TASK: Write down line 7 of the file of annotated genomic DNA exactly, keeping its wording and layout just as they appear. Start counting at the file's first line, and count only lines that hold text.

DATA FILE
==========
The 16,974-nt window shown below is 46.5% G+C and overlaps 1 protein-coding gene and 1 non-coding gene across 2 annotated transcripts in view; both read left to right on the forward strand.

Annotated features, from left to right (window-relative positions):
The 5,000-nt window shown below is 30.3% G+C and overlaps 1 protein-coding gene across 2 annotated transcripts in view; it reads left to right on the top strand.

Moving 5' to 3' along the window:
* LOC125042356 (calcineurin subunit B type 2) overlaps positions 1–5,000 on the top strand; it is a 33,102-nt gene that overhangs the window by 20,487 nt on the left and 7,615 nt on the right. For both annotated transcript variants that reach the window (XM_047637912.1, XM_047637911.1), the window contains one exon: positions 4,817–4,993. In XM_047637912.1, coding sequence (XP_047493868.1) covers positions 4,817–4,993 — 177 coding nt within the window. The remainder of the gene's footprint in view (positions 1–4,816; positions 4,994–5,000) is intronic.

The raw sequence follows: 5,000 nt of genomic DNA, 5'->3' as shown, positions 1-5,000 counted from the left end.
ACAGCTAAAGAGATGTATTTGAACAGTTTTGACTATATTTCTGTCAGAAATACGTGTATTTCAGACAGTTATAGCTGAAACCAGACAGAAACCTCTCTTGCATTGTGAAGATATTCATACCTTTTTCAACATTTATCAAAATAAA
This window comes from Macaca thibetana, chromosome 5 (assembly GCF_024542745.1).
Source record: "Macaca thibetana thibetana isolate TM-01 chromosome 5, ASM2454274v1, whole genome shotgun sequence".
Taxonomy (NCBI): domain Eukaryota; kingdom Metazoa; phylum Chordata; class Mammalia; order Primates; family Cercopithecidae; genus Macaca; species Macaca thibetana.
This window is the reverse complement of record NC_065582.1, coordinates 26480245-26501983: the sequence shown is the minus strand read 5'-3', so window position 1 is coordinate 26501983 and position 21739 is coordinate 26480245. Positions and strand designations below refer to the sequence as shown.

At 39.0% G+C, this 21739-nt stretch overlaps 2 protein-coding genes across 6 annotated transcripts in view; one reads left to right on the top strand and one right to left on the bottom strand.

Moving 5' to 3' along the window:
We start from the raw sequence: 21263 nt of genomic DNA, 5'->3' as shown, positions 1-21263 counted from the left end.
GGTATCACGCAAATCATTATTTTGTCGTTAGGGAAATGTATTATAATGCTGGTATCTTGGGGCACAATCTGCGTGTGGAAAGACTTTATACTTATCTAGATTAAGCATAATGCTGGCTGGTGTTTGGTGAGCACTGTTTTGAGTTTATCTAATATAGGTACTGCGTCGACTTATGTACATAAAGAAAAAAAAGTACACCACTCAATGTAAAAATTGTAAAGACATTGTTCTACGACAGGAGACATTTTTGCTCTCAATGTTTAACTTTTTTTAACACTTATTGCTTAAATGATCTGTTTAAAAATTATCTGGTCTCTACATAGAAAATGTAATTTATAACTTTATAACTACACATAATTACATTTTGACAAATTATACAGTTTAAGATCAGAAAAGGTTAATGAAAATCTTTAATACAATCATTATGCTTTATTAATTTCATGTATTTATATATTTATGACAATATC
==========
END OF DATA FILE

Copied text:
ACAGCTAAAGAGATGTATTTGAACAGTTTTGACTATATTTCTGTCAGAAATACGTGTATTTCAGACAGTTATAGCTGAAACCAGACAGAAACCTCTCTTGCATTGTGAAGATATTCATACCTTTTTCAACATTTATCAAAATAAA